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Unto Every Person There is a Name

Since 1989 on Yom Hashoah, Holocaust Remembrance Day, B’nai B’rith International has been the North American sponsor of “Unto Every Person, There Is a Name” ceremonies.

Participants name the victims and where and when they were born and died. The ceremonies occur on the 27th day of the month of Nissan on the Jewish calendar. These observances, created by Yad Vashem in Jerusalem, honor more victims each year, as the project collects more names.

Unto Every Person There is a Name 2011

Their Last Voice: Letters and Testaments from Jews in the Holocaust
“We declare that on 7 July 1944, the order for the evacuation of the ghetto of Siauliai (Shavli) was issued. We want future generations to know our names: Shmuel Minzberg—the son of Shimon from the city, Lodz (Poland); his wife, Reisele née Saks from Vaiguva; her sister, Feigele Saks; and Friedele Niselevitch—the daughter of Nahum Zvi from Vaiguva. We don’t know to where we are being deported. Two thousand Jews are in the ghetto awaiting the order to leave. Our destiny is unknown. Our state of mind is dreadful. May the Kingdom of Israel be established speedily in our days. – Shmuel Minzberg.”

This testament—found on the site of the former Siauliai ghetto—is one of many final letters and testaments penned by Holocaust victims only moments before they were never heard from again.

From within the camps, ghettos, and prisons, en route to the valley of death, prisoners tried to send news about their fate and the fate of their community to relatives and friends. These last testaments were often scribbled on scraps of paper, relying heavily on code words and hints so as to bypass the strict censorship. Many letters were concealed in hiding places and discovered only after the war; many others were thrown from the trains by deportees unaware of their destinations. Still others were sent by official postal service or couriers. In a few cases, decades passed before the letters arrived at their intended destinations.

Some writers focused on dates, names, and events—so future generations would have knowledge of what transpired. Others crafted personal messages to family members, relatives, and friends. Some knew, to a degree, that they were approaching death, while others expressed a terrible sense of uncertainty, coupled with feelings of optimism that perhaps they would ultimately be rescued.

In almost all instances, there was a clear division between references to the writer’s individual or personal fate—that was to be decreed and out of the victim’s hands— and that of future generations of the Jewish people. Many writers believed in the continuity of the Jewish people, expecting their children or the readers of their letters to continue living as Jews according to the precepts of Jewish tradition, at times even requesting that they emigrate to Eretz Yisrael.

Along with expressing their unshaken faith in a future for the Jewish people, many writers understood the importance of imparting their message to future generations: A father from Slobodka’s final testament embodies the historical imperative to remember all the victims: “I have decided to leave at least some information for those who remain after us, so that you will know all that has happened to us from the primary source.” Another father from eastern Lithuania asks to be individually remembered through the observance of his yahrzeit (annual memorial day): “Be healthy, these are my last words. Today is 21 December 1941, and it should be the date of my yahrzeit.” Yahrzeit observance, a practice dedicated to remembering the dead, is also inexorably linked to the idea of continuity. By carrying out this tradition, a determination to live and an expression of hope for the future is demonstrated, along with a reverence for and commemoration of the dead.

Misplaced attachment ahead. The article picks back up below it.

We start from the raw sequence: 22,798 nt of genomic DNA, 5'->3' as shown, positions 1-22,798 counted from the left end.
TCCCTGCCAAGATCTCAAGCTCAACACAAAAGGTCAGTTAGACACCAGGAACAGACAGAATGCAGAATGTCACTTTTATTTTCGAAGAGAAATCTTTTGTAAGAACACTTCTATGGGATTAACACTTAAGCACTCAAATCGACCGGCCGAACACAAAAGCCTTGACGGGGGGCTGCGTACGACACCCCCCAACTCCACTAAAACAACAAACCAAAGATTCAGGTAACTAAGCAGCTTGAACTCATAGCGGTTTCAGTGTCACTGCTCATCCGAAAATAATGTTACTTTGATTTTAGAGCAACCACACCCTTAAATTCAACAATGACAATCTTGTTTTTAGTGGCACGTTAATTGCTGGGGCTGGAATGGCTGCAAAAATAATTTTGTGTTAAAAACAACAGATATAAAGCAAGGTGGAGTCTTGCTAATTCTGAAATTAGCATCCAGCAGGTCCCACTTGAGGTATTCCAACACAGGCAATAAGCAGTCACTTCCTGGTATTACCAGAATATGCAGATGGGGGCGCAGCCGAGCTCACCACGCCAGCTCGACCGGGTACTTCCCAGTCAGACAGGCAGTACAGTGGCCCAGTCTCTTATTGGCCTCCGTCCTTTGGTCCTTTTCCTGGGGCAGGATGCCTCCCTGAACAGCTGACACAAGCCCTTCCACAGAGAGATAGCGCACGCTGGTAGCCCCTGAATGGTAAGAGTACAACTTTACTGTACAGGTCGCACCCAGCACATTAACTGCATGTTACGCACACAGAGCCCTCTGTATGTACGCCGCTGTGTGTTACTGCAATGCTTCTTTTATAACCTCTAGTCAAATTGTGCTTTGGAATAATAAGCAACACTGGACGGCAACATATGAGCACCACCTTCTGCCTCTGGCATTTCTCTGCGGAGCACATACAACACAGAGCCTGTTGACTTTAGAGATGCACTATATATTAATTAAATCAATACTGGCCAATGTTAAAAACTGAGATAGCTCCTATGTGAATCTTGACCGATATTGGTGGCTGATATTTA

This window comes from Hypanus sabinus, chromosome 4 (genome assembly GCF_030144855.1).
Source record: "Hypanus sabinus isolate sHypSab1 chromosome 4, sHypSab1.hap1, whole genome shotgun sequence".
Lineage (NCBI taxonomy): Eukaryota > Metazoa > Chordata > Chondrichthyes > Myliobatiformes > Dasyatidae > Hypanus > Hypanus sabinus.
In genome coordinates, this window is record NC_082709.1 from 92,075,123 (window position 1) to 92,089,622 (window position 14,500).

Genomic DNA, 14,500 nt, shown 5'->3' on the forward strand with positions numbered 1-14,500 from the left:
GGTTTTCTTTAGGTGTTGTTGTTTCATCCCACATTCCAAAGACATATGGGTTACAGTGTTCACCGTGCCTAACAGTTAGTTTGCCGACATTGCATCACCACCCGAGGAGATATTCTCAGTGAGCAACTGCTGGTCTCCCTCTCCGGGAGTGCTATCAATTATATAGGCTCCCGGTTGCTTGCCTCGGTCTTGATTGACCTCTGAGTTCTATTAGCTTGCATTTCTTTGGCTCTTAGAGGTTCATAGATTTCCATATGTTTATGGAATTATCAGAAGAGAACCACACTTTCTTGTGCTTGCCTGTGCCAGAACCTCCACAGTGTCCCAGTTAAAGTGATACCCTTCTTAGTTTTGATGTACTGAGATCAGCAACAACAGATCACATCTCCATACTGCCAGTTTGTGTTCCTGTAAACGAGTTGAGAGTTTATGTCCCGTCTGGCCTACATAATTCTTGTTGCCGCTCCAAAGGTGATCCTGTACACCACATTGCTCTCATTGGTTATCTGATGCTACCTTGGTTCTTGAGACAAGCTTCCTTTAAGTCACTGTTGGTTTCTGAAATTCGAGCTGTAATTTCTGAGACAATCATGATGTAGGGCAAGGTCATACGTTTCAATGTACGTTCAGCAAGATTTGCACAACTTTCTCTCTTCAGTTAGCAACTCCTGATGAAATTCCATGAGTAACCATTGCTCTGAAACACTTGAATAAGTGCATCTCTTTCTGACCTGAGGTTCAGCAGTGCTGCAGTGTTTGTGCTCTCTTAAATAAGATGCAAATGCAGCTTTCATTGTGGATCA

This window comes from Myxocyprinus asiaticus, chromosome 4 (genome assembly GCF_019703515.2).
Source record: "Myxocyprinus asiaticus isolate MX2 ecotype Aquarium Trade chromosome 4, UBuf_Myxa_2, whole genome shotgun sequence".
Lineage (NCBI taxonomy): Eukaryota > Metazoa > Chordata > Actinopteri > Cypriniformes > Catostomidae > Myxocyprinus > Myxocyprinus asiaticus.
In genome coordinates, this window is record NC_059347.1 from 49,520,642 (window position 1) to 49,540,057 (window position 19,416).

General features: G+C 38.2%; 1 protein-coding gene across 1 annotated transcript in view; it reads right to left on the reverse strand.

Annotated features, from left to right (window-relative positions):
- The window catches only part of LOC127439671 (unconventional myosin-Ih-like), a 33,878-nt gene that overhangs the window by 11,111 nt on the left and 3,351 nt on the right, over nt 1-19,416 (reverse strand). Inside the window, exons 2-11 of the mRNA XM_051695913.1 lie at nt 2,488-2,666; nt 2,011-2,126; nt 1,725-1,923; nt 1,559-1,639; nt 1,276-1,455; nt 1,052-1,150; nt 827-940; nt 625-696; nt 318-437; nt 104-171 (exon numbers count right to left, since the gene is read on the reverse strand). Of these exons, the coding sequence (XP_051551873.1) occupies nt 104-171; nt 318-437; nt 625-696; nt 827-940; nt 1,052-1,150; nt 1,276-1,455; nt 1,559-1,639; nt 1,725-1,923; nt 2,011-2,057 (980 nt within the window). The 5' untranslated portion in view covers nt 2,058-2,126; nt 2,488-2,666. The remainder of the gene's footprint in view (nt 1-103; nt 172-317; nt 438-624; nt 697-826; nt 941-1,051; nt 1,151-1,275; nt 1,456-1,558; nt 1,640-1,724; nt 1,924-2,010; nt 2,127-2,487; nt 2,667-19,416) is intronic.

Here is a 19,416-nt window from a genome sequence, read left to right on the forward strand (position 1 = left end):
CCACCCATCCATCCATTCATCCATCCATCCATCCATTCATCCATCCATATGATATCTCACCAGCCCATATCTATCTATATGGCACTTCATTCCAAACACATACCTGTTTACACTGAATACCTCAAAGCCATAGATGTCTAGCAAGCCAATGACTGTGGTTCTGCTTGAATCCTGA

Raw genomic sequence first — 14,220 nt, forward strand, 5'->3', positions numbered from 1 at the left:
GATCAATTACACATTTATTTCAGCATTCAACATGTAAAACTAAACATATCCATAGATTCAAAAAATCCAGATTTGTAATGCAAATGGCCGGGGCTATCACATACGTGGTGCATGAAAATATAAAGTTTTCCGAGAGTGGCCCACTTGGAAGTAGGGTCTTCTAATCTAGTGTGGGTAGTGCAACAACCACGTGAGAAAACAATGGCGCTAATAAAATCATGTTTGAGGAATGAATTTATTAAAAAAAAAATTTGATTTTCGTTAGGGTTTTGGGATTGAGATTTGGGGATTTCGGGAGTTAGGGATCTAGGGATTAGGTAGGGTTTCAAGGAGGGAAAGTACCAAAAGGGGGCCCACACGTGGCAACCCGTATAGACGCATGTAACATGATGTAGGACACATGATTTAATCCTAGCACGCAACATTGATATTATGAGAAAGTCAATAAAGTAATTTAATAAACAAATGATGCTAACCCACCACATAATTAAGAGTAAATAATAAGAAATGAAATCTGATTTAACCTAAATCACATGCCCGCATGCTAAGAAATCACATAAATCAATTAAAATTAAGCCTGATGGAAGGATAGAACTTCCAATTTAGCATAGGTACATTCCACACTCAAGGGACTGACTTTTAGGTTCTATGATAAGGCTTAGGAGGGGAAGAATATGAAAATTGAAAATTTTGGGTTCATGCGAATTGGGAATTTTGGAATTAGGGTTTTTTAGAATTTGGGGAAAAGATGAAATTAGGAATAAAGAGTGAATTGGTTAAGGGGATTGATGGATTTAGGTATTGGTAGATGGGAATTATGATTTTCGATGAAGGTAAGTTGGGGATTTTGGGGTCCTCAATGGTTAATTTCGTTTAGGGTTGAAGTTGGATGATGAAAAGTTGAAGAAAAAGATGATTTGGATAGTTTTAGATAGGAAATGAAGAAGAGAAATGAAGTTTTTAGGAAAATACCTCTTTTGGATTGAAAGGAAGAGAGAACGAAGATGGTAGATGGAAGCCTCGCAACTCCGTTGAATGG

The final plea given by Holocaust victims to remember also incorporates the imperative to avenge. In some cases, rather than seek revenge on the murderers, they asked that it be carried out through remembrance of the victims—those whose lives were taken before their time. Such was the desperate call for revenge of a young girl: “So that she, whose fate was to die when she was nineteen, will not be forgotten.”

According to the Jerusalem Talmud: “As long as a person is alive, he has hope. When he is dead—his hope is lost” (Tractate Brachot). Even when devoid of reality, the capacity to hope helped victims keep desperation at bay and accompanied them in various ways throughout the hellish torment of the Holocaust. At times, however, hope stemmed from a sense of confidence, as expressed in an anonymous letter thrown from a train declaring that whoever read the letter could be absolutely sure that the writer would return.

In other instances, hope derived from feelings of love: the love of one’s neighbor or partner, the love of children, mankind, and Eretz Yisrael—as expressed in final writings—strengthened the victims and helped them endure their suffering. Regina Kandt, a native of Belgrade, wrote in a letter to her husband, Maks: “I have suffered greatly, but I endured it because I believed in the good Lord and because my great love for you, Mutzek, kept me going… I did not love anybody in the whole world as much as I loved you. Therefore you, too, must be strong and patient, for one day an end will come to this too… I am writing this just in case I do not survive. But I do have the feeling that we shall see one another again…”

Whether written out of hope, a need for vengeance, or the desire to bequeath a vital message, the last letters and wills of the condemned serve as eternal monuments for remembrance, continuity and hope.

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